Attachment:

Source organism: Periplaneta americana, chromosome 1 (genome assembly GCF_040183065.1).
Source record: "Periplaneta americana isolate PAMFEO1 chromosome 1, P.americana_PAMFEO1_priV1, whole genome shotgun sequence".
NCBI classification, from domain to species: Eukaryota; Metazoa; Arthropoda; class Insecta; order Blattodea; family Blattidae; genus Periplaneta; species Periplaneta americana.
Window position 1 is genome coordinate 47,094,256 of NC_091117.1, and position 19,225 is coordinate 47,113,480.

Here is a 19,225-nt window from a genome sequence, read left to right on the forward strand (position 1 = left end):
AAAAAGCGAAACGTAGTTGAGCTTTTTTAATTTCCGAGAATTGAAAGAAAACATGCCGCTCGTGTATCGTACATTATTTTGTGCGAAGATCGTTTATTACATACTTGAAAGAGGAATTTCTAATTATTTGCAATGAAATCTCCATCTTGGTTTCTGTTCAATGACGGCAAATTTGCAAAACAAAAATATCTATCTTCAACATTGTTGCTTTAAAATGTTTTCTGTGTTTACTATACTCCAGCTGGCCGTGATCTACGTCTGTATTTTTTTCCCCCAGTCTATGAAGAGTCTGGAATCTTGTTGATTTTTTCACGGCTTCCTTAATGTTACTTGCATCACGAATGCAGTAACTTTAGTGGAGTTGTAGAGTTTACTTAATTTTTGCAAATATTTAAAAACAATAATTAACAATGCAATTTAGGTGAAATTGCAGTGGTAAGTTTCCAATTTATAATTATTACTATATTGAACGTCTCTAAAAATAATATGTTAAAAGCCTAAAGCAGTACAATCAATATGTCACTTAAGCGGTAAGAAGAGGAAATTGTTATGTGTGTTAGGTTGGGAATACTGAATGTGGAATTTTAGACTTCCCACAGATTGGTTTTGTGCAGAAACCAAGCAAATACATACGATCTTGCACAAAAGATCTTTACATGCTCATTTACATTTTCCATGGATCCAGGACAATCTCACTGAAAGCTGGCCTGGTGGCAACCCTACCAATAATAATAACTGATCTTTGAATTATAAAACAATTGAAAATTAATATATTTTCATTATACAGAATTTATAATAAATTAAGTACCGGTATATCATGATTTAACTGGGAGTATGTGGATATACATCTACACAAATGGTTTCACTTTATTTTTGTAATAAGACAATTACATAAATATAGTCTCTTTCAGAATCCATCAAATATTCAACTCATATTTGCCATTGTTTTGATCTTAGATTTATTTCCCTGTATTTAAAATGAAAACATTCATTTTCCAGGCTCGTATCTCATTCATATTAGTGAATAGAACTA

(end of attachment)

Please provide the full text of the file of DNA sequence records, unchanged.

Source organism: Periplaneta americana, chromosome 1 (genome assembly GCF_040183065.1).
Source record: "Periplaneta americana isolate PAMFEO1 chromosome 1, P.americana_PAMFEO1_priV1, whole genome shotgun sequence".
NCBI classification, from domain to species: Eukaryota; Metazoa; Arthropoda; class Insecta; order Blattodea; family Blattidae; genus Periplaneta; species Periplaneta americana.
Window position 1 is genome coordinate 47,094,256 of NC_091117.1, and position 19,225 is coordinate 47,113,480.

Here is a 19,225-nt window from a genome sequence, read left to right on the forward strand (position 1 = left end):
AAAAAGCGAAACGTAGTTGAGCTTTTTTAATTTCCGAGAATTGAAAGAAAACATGCCGCTCGTGTATCGTACATTATTTTGTGCGAAGATCGTTTATTACATACTTGAAAGAGGAATTTCTAATTATTTGCAATGAAATCTCCATCTTGGTTTCTGTTCAATGACGGCAAATTTGCAAAACAAAAATATCTATCTTCAACATTGTTGCTTTAAAATGTTTTCTGTGTTTACTATACTCCAGCTGGCCGTGATCTACGTCTGTATTTTTTTCCCCCAGTCTATGAAGAGTCTGGAATCTTGTTGATTTTTTCACGGCTTCCTTAATGTTACTTGCATCACGAATGCAGTAACTTTAGTGGAGTTGTAGAGTTTACTTAATTTTTGCAAATATTTAAAAACAATAATTAACAATGCAATTTAGGTGAAATTGCAGTGGTAAGTTTCCAATTTATAATTATTACTATATTGAACGTCTCTAAAAATAATATGTTAAAAGCCTAAAGCAGTACAATCAATATGTCACTTAAGCGGTAAGAAGAGGAAATTGTTATGTGTGTTAGGTTGGGAATACTGAATGTGGAATTTTAGACTTCCCACAGATTGGTTTTGTGCAGAAACCAAGCAAATACATACGATCTTGCACAAAAGATCTTTACATGCTCATTTACATTTTCCATGGATCCAGGACAATCTCACTGAAAGCTGGCCTGGTGGCAACCCTACCAATAATAATAACTGATCTTTGAATTATAAAACAATTGAAAATTAATATATTTTCATTATACAGAATTTATAATAAATTAAGTACCGGTATATCATGATTTAACTGGGAGTATGTGGATATACATCTACACAAATGGTTTCACTTTATTTTTGTAATAAGACAATTACATAAATATAGTCTCTTTCAGAATCCATCAAATATTCAACTCATATTTGCCATTGTTTTGATCTTAGATTTATTTCCCTGTATTTAAAATGAAAACATTCATTTTCCAGGCTCGTATCTCATTCATATTAGTGAATAGAACTA